NOTE: This is a combination of several comments made by Rogier Gregoire on EDDRA, Gerald Bracey's discussion list.
May 14, 2009
Measuring education by industrial standards is foolish, and just as foolish s using other societies as a criteria for our educational performance. This response is aimed at educating for humane values rather than industrial values.
Schools and school resources need to be reorganized around the classroom with students at the center and teachers organized into communities that collaborate and cooperate (skills that might have to learned) about the effort of instruction and the necessary diagnostic work that informs innovation. Isolating teachers and denying them the decision making power of their profession is a critical step towards top down industrial management. The current system denies teachers the opportunity to take advantage of their collective wisdom and insight that is a product of community that informs and empowers the profession. 2. We need to abandon the current pedagogy driven by getting the right answer to one that is based on Socratic principles of inquiry which is the foundation of cognitive activity. Promoting inquiry as a competence to make meaning out of experience is more critical of strengthening the ability to learn as apposed to the absorption of the disciplines by rote or other memory strengthening exercises. Admittedly these objectives are difficult to measure with the current metrics but if the strategy changes I suspect the metrics will follow innovatively (if measurement is your bag). Meta cognition offers the possibility of students acquiring an authority of their own learning process. Imagine a K12 course predicated on the learning process independent of a specific discipline and driven by experience. Such a course would scaled to meet the approximate developmental level of students (Not grade levels).
We need to break the power of the curriculum manufacturers on what is taught in the schools. Although the academic community parasitically feeds on the publishing of inane and inappropriate curricula the decision on what curriculum is appropriate for which students must be made by the teachers of those student independent of corporate interests (include technology).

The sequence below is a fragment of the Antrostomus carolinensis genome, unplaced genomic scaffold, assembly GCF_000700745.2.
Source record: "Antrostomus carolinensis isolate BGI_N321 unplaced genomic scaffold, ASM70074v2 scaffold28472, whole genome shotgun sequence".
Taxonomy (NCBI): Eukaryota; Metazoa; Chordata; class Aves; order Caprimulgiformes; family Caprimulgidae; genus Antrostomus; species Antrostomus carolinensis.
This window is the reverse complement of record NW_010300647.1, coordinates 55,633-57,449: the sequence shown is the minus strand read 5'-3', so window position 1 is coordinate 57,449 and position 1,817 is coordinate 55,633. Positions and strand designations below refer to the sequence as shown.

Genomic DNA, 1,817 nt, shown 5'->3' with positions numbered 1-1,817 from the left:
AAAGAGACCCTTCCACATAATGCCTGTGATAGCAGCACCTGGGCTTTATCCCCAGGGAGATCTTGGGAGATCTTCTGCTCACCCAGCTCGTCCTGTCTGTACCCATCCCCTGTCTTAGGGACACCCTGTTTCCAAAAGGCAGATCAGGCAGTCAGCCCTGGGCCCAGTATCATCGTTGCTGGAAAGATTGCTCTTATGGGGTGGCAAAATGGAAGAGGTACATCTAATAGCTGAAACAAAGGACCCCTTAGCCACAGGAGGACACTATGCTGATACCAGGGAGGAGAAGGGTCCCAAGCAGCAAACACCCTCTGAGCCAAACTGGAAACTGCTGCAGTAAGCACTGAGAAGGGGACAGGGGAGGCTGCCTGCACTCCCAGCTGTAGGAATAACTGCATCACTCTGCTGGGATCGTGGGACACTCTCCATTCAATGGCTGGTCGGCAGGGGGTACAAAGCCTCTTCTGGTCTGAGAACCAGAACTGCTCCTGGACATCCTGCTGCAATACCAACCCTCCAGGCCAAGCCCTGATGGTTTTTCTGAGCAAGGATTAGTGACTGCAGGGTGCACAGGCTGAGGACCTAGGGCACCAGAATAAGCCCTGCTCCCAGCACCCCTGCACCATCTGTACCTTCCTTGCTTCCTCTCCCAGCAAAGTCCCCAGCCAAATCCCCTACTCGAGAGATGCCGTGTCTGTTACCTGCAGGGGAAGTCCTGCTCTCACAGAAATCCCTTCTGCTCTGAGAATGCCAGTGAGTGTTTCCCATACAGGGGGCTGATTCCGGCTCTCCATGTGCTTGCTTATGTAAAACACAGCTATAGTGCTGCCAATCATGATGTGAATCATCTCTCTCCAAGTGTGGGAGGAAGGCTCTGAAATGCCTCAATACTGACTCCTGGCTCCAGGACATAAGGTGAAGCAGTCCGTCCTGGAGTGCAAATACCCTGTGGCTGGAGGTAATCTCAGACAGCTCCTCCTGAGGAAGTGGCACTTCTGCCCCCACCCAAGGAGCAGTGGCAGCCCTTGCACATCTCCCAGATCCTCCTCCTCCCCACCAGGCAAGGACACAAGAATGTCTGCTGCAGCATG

Finally, there needs to be an establishment of human values rather than industrial values for example, students should be treated as individuals first and members of a community of human beings second (not as a hierarchy). Notions of community and empathy that promotes in students a mutual responsibility for one another. There are skills that are associated with the promoting of these values that are antithetical to the current sense of isolation that testing and the current instructional models encourage. Students talking with each other about their different view of reality should be facilitated and honored. Succinctly, we need to develop an ontological approach to instruction. There is a lot in this that can only happen over time and with a practice, that is, a set of behaviors that work to undo the persistent and pernicious habits that deny us a connection with our sense of identity and self. We, as a society needs to examine the assumptions that falsely keep us is in the bondage of bigotry, racism, alienation and social isolation.
The core of the problem is the industrial motive of the educational system. Supply and demand calculations in the creations and application of certain skill groups is a vocational issue. Like the sorceress's apprentice the educational mechanism turns out more and more engineers like some machine gone mad even when there is less need for them. Not because everyone wants to be an engineer but because they want to win the job competition. Also, education and the academy, like a mad machine keeps making what it is designed to make - mindlessly. Doctors who become financial analysts because the money is better moving money than healing people.